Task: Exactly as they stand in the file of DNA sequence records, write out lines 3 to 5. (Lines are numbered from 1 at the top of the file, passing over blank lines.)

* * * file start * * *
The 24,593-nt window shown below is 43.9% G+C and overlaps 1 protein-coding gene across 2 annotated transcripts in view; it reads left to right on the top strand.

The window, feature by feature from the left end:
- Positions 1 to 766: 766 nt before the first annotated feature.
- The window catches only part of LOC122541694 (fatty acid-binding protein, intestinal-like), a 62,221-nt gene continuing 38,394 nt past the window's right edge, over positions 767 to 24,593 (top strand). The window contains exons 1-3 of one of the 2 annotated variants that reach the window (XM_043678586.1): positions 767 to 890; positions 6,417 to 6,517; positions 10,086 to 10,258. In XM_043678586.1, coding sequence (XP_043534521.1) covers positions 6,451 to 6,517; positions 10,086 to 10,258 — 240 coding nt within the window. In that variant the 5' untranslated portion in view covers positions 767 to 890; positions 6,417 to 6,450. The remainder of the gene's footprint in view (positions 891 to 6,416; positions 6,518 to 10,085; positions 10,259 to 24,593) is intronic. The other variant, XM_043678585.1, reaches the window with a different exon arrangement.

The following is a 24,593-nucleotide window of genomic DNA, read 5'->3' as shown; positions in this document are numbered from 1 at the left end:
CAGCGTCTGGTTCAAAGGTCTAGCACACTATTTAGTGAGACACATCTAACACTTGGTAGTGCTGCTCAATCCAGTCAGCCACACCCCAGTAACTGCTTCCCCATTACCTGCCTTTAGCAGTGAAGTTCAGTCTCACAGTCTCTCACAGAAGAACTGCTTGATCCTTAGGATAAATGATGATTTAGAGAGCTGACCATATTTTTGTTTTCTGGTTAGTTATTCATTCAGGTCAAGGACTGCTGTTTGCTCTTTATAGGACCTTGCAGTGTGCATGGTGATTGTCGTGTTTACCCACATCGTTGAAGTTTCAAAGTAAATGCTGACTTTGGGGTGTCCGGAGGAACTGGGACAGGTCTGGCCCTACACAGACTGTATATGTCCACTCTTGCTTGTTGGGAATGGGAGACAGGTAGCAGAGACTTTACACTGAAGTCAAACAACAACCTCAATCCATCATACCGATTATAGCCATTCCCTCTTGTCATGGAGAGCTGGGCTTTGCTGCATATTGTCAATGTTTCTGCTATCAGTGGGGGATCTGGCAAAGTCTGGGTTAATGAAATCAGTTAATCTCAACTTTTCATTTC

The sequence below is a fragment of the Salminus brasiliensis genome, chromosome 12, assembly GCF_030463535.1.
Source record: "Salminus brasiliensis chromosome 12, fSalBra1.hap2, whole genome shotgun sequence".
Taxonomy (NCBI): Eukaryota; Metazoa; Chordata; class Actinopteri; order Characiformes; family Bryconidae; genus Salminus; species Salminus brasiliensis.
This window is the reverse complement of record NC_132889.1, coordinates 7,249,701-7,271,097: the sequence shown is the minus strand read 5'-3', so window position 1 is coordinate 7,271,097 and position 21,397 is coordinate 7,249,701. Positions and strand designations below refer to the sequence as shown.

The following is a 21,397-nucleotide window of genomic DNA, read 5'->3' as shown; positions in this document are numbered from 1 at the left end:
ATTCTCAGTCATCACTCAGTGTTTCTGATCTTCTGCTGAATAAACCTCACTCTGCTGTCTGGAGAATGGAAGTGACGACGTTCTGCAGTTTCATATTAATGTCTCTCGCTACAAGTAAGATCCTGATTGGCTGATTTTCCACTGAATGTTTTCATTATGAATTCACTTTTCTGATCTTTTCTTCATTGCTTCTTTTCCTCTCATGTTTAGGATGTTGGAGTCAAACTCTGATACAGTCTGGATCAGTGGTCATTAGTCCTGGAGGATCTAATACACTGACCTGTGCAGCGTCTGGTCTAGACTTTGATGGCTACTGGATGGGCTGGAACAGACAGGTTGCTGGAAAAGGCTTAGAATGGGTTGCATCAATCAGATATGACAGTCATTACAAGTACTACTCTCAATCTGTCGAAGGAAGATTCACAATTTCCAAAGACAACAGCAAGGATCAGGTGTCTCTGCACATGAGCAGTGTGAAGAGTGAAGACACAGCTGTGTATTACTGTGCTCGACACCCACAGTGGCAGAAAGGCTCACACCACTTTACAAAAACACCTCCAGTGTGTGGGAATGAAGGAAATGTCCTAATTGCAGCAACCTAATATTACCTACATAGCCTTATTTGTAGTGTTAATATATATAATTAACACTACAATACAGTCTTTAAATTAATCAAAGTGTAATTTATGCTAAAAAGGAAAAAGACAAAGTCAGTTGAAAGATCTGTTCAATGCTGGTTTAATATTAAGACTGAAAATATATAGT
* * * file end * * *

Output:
- Positions 1 to 766: 766 nt before the first annotated feature.
- The window catches only part of LOC122541694 (fatty acid-binding protein, intestinal-like), a 62,221-nt gene continuing 38,394 nt past the window's right edge, over positions 767 to 24,593 (top strand). The window contains exons 1-3 of one of the 2 annotated variants that reach the window (XM_043678586.1): positions 767 to 890; positions 6,417 to 6,517; positions 10,086 to 10,258. In XM_043678586.1, coding sequence (XP_043534521.1) covers positions 6,451 to 6,517; positions 10,086 to 10,258 — 240 coding nt within the window. In that variant the 5' untranslated portion in view covers positions 767 to 890; positions 6,417 to 6,450. The remainder of the gene's footprint in view (positions 891 to 6,416; positions 6,518 to 10,085; positions 10,259 to 24,593) is intronic. The other variant, XM_043678585.1, reaches the window with a different exon arrangement.

The following is a 24,593-nucleotide window of genomic DNA, read 5'->3' as shown; positions in this document are numbered from 1 at the left end: